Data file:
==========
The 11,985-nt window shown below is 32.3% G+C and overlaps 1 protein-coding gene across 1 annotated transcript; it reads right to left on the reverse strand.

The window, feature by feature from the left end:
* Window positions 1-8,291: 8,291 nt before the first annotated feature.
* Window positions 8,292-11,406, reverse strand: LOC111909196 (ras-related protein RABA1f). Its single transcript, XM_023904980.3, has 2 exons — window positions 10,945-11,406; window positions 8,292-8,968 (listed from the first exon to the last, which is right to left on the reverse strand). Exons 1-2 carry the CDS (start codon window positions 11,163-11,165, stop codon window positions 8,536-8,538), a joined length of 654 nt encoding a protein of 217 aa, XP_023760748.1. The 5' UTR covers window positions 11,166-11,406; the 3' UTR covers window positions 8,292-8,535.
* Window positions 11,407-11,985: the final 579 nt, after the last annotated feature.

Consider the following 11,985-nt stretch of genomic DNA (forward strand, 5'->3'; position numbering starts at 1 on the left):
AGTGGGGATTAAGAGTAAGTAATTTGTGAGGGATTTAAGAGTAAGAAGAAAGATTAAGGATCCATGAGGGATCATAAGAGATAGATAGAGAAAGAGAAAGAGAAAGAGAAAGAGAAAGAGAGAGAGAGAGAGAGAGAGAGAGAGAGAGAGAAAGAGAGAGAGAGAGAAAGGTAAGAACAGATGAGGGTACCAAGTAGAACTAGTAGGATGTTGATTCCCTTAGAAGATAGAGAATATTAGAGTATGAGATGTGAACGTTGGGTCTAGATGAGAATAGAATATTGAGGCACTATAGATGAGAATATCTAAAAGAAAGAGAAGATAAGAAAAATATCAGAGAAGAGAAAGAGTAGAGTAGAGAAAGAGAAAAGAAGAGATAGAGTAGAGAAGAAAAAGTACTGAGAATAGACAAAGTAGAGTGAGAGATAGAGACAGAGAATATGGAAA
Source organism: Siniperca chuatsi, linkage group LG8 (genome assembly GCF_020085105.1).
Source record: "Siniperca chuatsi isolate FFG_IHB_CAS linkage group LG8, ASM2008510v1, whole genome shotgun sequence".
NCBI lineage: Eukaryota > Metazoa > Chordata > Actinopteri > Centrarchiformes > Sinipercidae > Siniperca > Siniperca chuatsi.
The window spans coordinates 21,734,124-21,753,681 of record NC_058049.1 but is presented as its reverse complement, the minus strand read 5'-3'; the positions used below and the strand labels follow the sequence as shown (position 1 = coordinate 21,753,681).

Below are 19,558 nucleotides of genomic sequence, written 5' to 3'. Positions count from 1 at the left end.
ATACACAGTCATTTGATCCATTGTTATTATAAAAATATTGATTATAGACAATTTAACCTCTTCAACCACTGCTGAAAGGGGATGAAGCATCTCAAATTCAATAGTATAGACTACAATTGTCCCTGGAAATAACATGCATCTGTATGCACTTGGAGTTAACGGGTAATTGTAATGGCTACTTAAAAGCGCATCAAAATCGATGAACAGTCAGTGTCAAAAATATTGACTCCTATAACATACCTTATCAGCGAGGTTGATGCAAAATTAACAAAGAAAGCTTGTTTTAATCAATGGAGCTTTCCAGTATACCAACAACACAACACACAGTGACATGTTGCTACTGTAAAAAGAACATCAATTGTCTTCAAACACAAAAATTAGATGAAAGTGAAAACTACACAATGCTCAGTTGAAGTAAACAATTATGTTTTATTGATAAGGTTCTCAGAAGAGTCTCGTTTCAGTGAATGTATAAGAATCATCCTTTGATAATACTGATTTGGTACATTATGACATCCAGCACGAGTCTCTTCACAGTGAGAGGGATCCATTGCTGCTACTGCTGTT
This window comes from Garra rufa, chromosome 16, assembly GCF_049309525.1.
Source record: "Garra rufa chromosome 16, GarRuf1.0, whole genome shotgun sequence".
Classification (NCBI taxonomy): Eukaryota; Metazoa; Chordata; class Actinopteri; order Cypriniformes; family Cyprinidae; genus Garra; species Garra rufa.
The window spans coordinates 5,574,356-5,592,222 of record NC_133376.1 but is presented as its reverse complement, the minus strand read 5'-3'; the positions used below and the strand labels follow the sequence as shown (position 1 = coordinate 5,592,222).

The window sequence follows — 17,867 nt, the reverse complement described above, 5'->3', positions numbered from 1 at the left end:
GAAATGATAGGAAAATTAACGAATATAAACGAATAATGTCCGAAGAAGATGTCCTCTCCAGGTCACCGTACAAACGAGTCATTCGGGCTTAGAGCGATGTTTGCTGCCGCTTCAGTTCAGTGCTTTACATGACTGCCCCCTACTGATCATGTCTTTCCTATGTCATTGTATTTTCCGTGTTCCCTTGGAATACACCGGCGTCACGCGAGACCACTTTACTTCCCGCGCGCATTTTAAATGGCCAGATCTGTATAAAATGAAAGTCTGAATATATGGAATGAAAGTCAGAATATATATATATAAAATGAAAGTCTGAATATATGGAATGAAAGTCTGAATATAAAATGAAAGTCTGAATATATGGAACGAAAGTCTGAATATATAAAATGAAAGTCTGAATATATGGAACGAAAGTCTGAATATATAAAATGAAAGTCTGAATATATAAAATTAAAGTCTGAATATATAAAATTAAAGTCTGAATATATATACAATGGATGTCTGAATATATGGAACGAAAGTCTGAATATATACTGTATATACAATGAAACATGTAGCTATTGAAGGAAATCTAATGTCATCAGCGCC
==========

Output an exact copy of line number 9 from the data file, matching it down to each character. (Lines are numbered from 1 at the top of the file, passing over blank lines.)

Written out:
Source record: "Siniperca chuatsi isolate FFG_IHB_CAS linkage group LG8, ASM2008510v1, whole genome shotgun sequence".